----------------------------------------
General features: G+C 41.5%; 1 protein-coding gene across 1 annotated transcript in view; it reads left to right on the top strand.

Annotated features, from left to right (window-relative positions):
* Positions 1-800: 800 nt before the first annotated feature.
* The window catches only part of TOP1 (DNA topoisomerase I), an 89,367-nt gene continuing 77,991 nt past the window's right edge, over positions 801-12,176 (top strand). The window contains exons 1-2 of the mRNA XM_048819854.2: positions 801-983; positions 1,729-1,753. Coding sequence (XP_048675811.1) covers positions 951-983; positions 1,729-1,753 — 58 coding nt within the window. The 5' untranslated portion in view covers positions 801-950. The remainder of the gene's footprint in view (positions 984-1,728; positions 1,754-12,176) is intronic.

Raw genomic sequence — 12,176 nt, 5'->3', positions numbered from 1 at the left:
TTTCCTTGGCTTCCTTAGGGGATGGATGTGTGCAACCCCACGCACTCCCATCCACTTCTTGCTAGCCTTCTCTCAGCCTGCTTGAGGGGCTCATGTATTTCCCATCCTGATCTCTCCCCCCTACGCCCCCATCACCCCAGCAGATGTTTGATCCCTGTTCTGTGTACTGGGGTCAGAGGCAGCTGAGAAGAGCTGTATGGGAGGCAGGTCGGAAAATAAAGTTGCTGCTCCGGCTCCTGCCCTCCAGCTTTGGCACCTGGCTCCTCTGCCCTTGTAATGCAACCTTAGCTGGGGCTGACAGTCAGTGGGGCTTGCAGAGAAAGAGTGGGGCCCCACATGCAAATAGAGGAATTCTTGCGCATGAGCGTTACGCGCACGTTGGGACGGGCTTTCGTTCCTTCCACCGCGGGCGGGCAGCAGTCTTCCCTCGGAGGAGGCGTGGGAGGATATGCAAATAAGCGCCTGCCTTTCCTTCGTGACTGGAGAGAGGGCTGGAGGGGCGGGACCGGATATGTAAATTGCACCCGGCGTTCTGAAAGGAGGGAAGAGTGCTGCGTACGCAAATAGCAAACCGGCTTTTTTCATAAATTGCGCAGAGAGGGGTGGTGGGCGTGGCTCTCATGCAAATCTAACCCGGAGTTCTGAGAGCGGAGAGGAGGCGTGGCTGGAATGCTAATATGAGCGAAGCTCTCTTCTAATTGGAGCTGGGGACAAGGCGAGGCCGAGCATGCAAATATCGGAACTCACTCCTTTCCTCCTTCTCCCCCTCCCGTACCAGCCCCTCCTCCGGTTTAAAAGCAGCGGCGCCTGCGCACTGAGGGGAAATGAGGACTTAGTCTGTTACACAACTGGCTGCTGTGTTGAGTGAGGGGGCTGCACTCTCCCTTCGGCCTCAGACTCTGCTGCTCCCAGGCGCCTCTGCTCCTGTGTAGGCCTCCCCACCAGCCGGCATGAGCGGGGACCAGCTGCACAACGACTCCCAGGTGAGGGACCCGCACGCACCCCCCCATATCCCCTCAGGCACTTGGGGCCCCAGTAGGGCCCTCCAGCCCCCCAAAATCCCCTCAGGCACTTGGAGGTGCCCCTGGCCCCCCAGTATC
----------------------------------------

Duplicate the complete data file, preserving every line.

General features: G+C 41.5%; 1 protein-coding gene across 1 annotated transcript in view; it reads left to right on the top strand.

Annotated features, from left to right (window-relative positions):
* Positions 1-800: 800 nt before the first annotated feature.
* The window catches only part of TOP1 (DNA topoisomerase I), an 89,367-nt gene continuing 77,991 nt past the window's right edge, over positions 801-12,176 (top strand). The window contains exons 1-2 of the mRNA XM_048819854.2: positions 801-983; positions 1,729-1,753. Coding sequence (XP_048675811.1) covers positions 951-983; positions 1,729-1,753 — 58 coding nt within the window. The 5' untranslated portion in view covers positions 801-950. The remainder of the gene's footprint in view (positions 984-1,728; positions 1,754-12,176) is intronic.

Raw genomic sequence — 12,176 nt, 5'->3', positions numbered from 1 at the left:
TTTCCTTGGCTTCCTTAGGGGATGGATGTGTGCAACCCCACGCACTCCCATCCACTTCTTGCTAGCCTTCTCTCAGCCTGCTTGAGGGGCTCATGTATTTCCCATCCTGATCTCTCCCCCCTACGCCCCCATCACCCCAGCAGATGTTTGATCCCTGTTCTGTGTACTGGGGTCAGAGGCAGCTGAGAAGAGCTGTATGGGAGGCAGGTCGGAAAATAAAGTTGCTGCTCCGGCTCCTGCCCTCCAGCTTTGGCACCTGGCTCCTCTGCCCTTGTAATGCAACCTTAGCTGGGGCTGACAGTCAGTGGGGCTTGCAGAGAAAGAGTGGGGCCCCACATGCAAATAGAGGAATTCTTGCGCATGAGCGTTACGCGCACGTTGGGACGGGCTTTCGTTCCTTCCACCGCGGGCGGGCAGCAGTCTTCCCTCGGAGGAGGCGTGGGAGGATATGCAAATAAGCGCCTGCCTTTCCTTCGTGACTGGAGAGAGGGCTGGAGGGGCGGGACCGGATATGTAAATTGCACCCGGCGTTCTGAAAGGAGGGAAGAGTGCTGCGTACGCAAATAGCAAACCGGCTTTTTTCATAAATTGCGCAGAGAGGGGTGGTGGGCGTGGCTCTCATGCAAATCTAACCCGGAGTTCTGAGAGCGGAGAGGAGGCGTGGCTGGAATGCTAATATGAGCGAAGCTCTCTTCTAATTGGAGCTGGGGACAAGGCGAGGCCGAGCATGCAAATATCGGAACTCACTCCTTTCCTCCTTCTCCCCCTCCCGTACCAGCCCCTCCTCCGGTTTAAAAGCAGCGGCGCCTGCGCACTGAGGGGAAATGAGGACTTAGTCTGTTACACAACTGGCTGCTGTGTTGAGTGAGGGGGCTGCACTCTCCCTTCGGCCTCAGACTCTGCTGCTCCCAGGCGCCTCTGCTCCTGTGTAGGCCTCCCCACCAGCCGGCATGAGCGGGGACCAGCTGCACAACGACTCCCAGGTGAGGGACCCGCACGCACCCCCCCATATCCCCTCAGGCACTTGGGGCCCCAGTAGGGCCCTCCAGCCCCCCAAAATCCCCTCAGGCACTTGGAGGTGCCCCTGGCCCCCCAGTATC